In the opinion on the future of work adopted at the March plenary, the European Economic and Social Committee (EESC) called on Member States to focus on education and training and adapt their education systems to the needs of the labour markets, which are currently undergoing rapid and dramatic changes brought about by the new digital and industrial revolution.
According to some studies, technological changes will lead to significant disruptions in employment and business models in some sectors, with 9% of jobs at risk of being displaced due to automation. Another 25% of jobs could be transformed, with half of their tasks becoming automated. At the same time, new jobs will be created and it is expected that nine out of ten future jobs will require digital skills.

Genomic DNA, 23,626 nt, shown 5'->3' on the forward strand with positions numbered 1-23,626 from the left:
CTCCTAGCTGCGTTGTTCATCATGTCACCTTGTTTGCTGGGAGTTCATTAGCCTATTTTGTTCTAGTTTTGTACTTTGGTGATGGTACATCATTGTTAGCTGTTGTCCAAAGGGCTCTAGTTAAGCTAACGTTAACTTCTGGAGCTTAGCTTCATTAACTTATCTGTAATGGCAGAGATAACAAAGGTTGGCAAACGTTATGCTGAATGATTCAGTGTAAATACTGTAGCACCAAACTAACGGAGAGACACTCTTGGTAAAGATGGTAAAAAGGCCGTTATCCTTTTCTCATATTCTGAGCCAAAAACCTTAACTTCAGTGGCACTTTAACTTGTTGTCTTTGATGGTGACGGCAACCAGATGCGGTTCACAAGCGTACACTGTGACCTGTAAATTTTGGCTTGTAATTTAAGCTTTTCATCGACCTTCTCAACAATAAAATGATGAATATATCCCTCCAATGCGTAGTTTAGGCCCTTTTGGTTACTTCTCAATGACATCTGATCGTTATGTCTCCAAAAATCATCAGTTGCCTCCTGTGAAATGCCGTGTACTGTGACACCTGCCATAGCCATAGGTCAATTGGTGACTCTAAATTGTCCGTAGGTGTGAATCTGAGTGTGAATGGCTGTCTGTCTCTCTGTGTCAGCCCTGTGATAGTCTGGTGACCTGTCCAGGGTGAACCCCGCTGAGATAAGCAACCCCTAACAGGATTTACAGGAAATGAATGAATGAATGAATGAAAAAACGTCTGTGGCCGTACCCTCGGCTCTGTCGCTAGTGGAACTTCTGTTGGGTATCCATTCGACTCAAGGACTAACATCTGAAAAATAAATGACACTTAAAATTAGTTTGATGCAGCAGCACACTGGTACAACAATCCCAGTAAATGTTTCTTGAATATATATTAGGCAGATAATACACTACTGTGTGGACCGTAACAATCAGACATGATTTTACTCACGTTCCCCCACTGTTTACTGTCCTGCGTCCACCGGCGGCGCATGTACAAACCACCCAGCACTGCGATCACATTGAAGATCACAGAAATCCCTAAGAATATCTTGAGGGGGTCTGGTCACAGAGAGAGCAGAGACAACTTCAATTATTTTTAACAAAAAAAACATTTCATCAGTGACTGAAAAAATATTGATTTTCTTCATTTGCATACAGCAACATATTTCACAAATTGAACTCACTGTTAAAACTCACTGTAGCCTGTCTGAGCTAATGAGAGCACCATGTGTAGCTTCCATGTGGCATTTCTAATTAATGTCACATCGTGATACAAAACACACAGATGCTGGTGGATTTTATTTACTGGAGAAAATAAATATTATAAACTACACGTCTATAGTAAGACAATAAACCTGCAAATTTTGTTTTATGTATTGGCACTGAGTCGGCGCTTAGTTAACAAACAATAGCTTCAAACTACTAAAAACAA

According to the EESC, the necessary tools for grasping the job opportunities of the future are quality basic education, high-standard training, lifelong learning, upskilling and the reskilling of all workers.
The EESC said it was concerned about the future of vulnerable groups in Europe, which included the low-skilled. It called on the Commission to take the necessary steps to prevent them from being marginalised as a result of their inability to keep pace with the speed of change.
Drafted at the request of the Bulgarian Presidency of the EU, the opinion on the future of work was presented at the conference on Bridging the Skills Gap for Job and Growth Creation – The Business Perspective, held in Sofia on 22 March. (ll)